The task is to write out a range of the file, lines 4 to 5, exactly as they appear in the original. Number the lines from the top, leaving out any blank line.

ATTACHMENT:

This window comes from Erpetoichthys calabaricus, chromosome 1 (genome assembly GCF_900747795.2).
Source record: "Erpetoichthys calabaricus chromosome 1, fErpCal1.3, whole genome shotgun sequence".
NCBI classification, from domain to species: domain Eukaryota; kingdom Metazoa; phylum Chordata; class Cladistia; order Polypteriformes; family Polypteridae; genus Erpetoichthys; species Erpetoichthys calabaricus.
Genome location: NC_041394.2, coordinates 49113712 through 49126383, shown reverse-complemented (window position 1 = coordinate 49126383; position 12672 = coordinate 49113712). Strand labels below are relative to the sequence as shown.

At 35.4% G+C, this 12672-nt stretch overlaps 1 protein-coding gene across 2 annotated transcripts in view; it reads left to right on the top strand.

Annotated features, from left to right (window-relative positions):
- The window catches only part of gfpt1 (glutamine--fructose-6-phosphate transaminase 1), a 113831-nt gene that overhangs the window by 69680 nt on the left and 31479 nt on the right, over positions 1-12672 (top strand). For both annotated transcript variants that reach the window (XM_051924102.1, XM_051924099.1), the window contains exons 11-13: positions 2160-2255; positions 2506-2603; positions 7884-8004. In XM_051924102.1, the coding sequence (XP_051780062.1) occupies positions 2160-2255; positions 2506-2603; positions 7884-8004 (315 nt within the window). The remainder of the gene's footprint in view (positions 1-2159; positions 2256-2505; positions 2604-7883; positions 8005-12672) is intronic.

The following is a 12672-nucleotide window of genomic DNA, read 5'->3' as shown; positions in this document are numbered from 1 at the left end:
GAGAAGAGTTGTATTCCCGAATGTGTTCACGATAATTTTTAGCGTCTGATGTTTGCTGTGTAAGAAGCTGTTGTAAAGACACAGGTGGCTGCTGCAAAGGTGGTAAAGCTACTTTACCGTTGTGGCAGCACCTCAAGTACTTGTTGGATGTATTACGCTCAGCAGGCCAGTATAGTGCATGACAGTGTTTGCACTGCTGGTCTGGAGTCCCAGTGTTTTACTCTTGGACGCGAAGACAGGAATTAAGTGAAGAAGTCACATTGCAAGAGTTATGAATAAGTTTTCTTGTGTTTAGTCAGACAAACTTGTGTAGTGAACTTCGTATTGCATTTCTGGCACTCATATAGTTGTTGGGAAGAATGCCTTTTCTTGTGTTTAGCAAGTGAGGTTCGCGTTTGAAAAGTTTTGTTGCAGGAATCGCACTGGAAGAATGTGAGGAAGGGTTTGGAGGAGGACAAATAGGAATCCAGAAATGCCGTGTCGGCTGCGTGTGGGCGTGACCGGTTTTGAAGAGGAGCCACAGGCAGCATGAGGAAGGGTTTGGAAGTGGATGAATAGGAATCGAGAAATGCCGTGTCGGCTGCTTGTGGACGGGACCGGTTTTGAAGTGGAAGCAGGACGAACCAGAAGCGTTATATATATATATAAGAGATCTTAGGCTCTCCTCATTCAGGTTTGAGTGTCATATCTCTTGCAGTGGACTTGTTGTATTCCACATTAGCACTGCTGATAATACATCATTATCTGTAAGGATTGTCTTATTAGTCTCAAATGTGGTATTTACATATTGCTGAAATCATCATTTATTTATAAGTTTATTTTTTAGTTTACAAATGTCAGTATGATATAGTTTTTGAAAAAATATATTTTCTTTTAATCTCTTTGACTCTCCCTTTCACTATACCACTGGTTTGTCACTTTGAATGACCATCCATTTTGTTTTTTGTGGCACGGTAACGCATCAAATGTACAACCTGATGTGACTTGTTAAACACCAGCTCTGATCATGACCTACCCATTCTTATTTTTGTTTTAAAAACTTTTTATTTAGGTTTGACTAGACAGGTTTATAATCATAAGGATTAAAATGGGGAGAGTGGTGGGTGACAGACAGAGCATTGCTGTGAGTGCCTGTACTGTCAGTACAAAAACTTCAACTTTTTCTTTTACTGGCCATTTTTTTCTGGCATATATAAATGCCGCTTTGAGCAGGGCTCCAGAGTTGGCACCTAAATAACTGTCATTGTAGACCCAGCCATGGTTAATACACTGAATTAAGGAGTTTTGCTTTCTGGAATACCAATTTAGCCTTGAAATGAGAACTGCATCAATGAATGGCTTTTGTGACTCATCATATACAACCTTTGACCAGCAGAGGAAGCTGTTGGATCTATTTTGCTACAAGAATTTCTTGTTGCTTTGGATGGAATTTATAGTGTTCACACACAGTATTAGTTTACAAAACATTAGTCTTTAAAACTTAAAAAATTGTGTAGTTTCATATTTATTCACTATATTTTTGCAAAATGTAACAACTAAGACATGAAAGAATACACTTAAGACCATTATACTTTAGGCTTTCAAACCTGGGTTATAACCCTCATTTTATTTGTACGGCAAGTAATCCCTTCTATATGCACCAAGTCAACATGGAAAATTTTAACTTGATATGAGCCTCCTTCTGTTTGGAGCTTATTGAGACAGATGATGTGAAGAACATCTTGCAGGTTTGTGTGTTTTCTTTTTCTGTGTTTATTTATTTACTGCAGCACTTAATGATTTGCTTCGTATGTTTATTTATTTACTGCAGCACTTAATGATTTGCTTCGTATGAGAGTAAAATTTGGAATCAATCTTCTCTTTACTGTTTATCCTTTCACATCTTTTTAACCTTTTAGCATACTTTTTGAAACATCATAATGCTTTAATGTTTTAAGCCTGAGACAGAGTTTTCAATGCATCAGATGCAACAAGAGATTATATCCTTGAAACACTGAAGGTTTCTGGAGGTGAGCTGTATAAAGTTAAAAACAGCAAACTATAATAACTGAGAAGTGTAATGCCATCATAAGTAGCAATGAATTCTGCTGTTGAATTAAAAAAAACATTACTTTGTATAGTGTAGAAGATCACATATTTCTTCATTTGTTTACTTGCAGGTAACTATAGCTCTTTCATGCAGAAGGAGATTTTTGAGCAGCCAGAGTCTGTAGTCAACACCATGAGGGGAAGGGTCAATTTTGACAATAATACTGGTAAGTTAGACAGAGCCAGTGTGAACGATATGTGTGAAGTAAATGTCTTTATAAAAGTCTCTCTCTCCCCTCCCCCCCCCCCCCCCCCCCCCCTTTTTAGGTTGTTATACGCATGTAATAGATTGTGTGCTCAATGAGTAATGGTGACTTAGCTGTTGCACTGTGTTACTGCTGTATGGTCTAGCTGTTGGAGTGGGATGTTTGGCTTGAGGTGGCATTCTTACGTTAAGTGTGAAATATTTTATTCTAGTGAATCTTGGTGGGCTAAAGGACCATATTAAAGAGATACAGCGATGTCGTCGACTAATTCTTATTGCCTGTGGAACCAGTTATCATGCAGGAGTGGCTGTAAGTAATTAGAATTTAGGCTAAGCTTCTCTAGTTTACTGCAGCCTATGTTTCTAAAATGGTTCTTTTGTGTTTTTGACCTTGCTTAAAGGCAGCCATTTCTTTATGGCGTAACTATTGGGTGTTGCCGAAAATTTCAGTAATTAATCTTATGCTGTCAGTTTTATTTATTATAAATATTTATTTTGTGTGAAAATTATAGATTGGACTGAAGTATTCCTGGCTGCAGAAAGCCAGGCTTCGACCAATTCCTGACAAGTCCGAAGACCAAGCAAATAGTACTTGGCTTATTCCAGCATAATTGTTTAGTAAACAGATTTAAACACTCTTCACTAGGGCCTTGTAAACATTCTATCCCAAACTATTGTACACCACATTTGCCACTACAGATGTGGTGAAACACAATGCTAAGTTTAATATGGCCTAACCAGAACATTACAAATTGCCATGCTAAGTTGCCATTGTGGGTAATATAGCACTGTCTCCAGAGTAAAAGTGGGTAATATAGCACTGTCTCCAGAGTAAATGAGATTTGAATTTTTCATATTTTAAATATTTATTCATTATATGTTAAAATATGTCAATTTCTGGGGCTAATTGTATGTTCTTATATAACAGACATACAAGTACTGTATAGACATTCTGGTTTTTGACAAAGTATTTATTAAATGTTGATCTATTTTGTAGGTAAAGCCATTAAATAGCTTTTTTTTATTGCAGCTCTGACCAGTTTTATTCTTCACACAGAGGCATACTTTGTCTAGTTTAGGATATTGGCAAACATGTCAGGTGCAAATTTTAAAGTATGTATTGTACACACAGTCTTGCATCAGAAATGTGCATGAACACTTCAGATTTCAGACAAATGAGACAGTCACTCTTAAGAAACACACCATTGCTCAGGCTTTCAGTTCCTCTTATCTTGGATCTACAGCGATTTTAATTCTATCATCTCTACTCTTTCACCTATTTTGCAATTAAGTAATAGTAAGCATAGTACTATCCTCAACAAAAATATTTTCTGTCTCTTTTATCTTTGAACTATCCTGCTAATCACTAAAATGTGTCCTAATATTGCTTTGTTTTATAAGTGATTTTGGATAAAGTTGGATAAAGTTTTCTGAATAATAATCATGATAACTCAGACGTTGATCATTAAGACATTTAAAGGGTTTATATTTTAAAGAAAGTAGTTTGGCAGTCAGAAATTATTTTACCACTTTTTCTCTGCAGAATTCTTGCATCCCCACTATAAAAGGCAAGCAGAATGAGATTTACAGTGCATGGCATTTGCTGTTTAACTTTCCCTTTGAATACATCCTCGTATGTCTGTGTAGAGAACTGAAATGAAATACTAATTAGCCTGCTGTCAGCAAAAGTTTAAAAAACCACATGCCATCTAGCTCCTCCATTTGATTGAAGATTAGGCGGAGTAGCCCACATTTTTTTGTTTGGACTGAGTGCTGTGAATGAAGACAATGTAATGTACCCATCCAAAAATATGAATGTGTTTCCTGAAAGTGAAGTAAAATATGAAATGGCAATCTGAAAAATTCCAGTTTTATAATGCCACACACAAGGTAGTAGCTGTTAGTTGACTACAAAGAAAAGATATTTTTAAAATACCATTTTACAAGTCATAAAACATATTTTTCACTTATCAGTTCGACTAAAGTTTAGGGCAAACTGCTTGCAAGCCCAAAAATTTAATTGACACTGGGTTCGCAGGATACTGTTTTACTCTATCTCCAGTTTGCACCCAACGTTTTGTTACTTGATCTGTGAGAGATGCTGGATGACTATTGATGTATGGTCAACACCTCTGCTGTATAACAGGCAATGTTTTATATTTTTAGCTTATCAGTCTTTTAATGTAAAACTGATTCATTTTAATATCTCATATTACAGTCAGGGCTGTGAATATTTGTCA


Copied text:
Genome location: NC_041394.2, coordinates 49113712 through 49126383, shown reverse-complemented (window position 1 = coordinate 49126383; position 12672 = coordinate 49113712). Strand labels below are relative to the sequence as shown.

At 35.4% G+C, this 12672-nt stretch overlaps 1 protein-coding gene across 2 annotated transcripts in view; it reads left to right on the top strand.